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President Muhammadu Buhari (2nd from right) takes over the chair of the regional body from Togolese President Faure Essozimna Gnassingbé (2nd from left). The leadership of the bloc revolves annually among heads of state of the member countries / Photo: NAN

Buhari elected chair of ECOWAS as bloc commits to increased integration

Nigerian President Muhammadu Buhari has been elected to preside over the Conference of Heads of State and Government of the Economic Community West African States (ECOWAS). He replaced Togolese President Faure Essozimna Gnassingbé. The leadership of the bloc revolves annually among heads of state of the member countries.

Buhari was chosen to lead the regional political bloc at the end of the 53rd Summit held on Monday, 31 July 2018, in Lomé, Togo, and which was attended by 12 of the 15 Heads of State of ECOWAS. Only Presidents Patrice Talon of Benin, Ibrahim Boubacar Keita of Mali and George Manneh Weah of Liberia were absent.

In addition to the election of Buhari, West African leaders decided to hold their 54th regular session in December 2018, Abuja, Nigeria.

Other decisions of the summit relate to the free movement of persons and goods, Economic Partnership Agreements between West Africa and the European Union (EPA), ECOWAS institutional reform, security challenges in the community area, and the creation of monetary union.

The 53th Summit, held on Monday, 31 July 2018, in Lomé, Togo, was attended by 12 of the 15 Heads of State of ECOWAS / Photo: ECOWAS

 

On the creation of monetary union, the conference urged member states to pursue the implementation of virtuous economic policies in order to meet the convergence criteria for the creation of the single currency.

With regard to the free movement of persons and goods, heads of state asked the ECOWAS commission to take initiatives to reduce obstacles to the movement of West African citizens and to report to the political authorities of the member states concerned.

The Lomé meeting noted that the non-signing of the regional EPA by all member states and the implementation of interim EPAs posed significant challenges to the regional integration process. To this end, it appealed to the European partners for more flexibility on the issue of EPAs, particularly on the timetable for its interim implementation.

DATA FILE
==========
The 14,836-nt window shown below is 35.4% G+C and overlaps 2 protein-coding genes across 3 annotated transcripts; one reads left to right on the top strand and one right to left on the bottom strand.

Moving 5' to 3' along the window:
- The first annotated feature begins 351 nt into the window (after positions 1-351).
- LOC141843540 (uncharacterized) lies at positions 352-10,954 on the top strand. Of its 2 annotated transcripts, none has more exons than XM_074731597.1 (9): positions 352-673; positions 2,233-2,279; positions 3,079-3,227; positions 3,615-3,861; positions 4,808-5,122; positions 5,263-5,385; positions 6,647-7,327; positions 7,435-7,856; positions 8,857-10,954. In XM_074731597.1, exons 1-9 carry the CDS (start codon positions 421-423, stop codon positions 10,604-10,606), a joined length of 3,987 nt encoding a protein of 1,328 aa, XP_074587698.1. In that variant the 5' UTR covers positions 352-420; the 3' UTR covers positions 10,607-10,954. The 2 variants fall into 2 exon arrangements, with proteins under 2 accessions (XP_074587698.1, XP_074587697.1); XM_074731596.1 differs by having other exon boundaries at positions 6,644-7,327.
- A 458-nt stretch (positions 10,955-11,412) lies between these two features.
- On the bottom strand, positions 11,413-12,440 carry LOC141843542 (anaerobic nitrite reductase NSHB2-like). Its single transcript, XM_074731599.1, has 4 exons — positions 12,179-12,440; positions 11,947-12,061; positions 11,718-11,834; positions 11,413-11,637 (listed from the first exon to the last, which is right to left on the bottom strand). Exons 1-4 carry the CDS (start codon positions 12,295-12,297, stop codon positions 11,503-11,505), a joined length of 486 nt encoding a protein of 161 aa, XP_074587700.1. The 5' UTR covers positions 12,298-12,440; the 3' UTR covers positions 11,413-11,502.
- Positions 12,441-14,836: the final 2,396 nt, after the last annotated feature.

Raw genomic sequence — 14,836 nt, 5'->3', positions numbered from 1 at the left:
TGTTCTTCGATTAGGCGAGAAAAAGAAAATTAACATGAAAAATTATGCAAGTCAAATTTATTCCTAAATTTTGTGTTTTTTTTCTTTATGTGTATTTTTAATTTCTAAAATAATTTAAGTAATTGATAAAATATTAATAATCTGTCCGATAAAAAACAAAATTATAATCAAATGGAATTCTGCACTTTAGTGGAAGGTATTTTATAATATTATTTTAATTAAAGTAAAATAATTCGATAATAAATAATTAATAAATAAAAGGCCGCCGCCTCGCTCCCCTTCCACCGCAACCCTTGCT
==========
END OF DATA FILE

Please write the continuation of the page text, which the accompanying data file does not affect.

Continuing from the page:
On the African Continental Free Trade Area (CFTA), the meeting welcomed its launch, and took note of the signing of the agreement by several African countries. It invited member states that have not yet signed it to speed up the process of accession.

The conference welcomed the urgent mobilization of the regional food security reserve, and called on the beneficiary member states to honour their commitment to the replenishment of the mobilized stock.

The summit expressed concern over the proliferation of violent conflicts between farmers and farmers as a result of transhumance, and strongly condemned the many loss of human life related to these conflicts and the stigmatization of specific categories of populations.

At the security level, the conference reiterated its condemnation of terrorist attacks in the region and expressed solidarity with affected countries. It reaffirmed its determination to effectively combat terrorism and violent extremism.

Preceding the 53rd ECOWAS Heads of State summit was a joint meeting of ECOWAS and the Central African bloc, the Economic Community of Central African States (ECCAS).

A communiqué issued at the close of the summit said its aim “was to create conditions for sustainable peace and a secured environment in the common area of the two regions.”

Kola Tella

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